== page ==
Lack of funds bedevils access to justice
14 February 2020 | Justice
The biggest headache is the magistrate's courts, which have recorded a paltry 21% delivery rate. According to Shivute the underperformance of the lower courts is mainly caused by shortages of courtrooms and magistrates. He pointed out that there is severe pressure on the Namibian judicial system since most criminal trials require publicly funded legal representation.
“In especially criminal matters, no trial can take place without the participation of publicly funded witnesses. If there are no funds to pay witness fees, no criminal trial can take place.
“That is a reason for much of the delay in the finalisation of criminal trials in our courts. Another factor is the speed with which legal aid is granted to accused persons,” said Shivute.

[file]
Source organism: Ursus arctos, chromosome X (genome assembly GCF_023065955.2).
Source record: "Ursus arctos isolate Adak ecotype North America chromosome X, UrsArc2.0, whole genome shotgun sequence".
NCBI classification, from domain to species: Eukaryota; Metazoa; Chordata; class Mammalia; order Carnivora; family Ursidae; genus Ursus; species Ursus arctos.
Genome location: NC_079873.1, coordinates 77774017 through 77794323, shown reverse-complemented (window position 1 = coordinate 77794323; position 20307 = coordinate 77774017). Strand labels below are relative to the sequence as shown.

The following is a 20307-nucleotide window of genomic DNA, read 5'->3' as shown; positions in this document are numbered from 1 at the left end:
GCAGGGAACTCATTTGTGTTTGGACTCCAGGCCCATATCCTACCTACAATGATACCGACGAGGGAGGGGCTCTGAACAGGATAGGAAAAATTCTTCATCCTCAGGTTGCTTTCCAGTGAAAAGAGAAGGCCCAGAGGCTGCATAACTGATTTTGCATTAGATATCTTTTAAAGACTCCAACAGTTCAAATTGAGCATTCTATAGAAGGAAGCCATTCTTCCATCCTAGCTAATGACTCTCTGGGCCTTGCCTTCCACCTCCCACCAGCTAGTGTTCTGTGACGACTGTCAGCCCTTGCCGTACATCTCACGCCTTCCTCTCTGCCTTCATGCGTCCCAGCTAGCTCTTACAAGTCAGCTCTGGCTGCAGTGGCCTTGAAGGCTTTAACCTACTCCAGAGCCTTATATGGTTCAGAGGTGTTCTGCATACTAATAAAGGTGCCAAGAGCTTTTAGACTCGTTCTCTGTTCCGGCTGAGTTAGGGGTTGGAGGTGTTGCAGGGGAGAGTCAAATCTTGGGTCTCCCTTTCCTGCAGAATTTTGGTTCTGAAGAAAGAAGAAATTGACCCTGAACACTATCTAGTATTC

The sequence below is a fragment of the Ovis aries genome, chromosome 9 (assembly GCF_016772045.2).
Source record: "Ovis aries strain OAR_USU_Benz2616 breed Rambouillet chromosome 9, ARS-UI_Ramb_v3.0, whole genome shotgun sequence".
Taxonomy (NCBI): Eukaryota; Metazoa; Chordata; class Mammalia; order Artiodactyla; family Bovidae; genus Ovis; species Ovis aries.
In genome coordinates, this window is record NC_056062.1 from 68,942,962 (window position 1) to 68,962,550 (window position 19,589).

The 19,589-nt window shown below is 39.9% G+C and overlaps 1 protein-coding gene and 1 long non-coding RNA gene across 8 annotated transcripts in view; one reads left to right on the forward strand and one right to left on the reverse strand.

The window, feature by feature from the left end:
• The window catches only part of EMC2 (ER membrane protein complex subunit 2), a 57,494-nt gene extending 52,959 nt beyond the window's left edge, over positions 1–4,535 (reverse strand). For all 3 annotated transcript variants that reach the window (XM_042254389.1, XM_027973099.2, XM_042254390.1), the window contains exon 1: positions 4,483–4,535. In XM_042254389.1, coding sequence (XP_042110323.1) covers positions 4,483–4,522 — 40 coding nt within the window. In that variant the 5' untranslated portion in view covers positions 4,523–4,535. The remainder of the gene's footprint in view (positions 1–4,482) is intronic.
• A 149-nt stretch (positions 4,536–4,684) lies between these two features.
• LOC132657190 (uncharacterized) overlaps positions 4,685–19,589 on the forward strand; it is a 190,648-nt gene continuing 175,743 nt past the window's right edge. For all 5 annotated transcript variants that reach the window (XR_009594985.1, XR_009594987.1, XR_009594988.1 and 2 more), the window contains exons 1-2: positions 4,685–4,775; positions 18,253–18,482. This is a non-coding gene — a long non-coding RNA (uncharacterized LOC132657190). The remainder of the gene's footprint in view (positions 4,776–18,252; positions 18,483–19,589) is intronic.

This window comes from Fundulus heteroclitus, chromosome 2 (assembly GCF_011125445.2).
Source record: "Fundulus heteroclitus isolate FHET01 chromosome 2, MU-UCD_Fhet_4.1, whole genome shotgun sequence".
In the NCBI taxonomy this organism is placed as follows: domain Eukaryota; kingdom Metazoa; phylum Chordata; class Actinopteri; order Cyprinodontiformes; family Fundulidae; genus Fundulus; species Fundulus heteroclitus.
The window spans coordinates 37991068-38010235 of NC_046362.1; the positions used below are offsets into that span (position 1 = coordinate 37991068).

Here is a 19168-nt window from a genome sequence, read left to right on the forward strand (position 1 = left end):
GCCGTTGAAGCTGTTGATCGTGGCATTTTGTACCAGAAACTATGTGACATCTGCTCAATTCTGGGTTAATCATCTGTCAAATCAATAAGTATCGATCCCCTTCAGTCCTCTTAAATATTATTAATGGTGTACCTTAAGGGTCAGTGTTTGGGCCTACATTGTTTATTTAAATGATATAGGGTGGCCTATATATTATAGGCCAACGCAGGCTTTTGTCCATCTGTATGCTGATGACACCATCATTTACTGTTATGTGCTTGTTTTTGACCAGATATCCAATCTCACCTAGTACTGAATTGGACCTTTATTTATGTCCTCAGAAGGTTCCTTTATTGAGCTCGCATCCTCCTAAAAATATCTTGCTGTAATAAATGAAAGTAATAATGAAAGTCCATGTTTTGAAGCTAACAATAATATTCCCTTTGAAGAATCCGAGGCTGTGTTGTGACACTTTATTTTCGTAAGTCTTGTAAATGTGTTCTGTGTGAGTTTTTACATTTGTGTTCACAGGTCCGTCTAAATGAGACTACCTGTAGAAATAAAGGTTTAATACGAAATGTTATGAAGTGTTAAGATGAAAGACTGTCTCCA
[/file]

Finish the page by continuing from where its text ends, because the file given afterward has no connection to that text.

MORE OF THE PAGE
The chief justice added that this situation was further aggravated by delays in police investigations, who are themselves affected by budget cuts, and often this presents a challenge to the prosecutor-general's office who must decide whether or not to prosecute.
Shivute's remarks followed a call by President Hage Geingob on Namibian lawyers to consider pro-bono work to help ease the burden on the legal system.
The president also supports the introduction of a small claims court.
“This type of court set-up is common in other jurisdictions and presents an ideal opportunity to improve access to justice. Although it is not a panacea for all challenges facing the legal profession, it will significantly contribute towards enabling more of our citizens to access the courts,” Geingob said.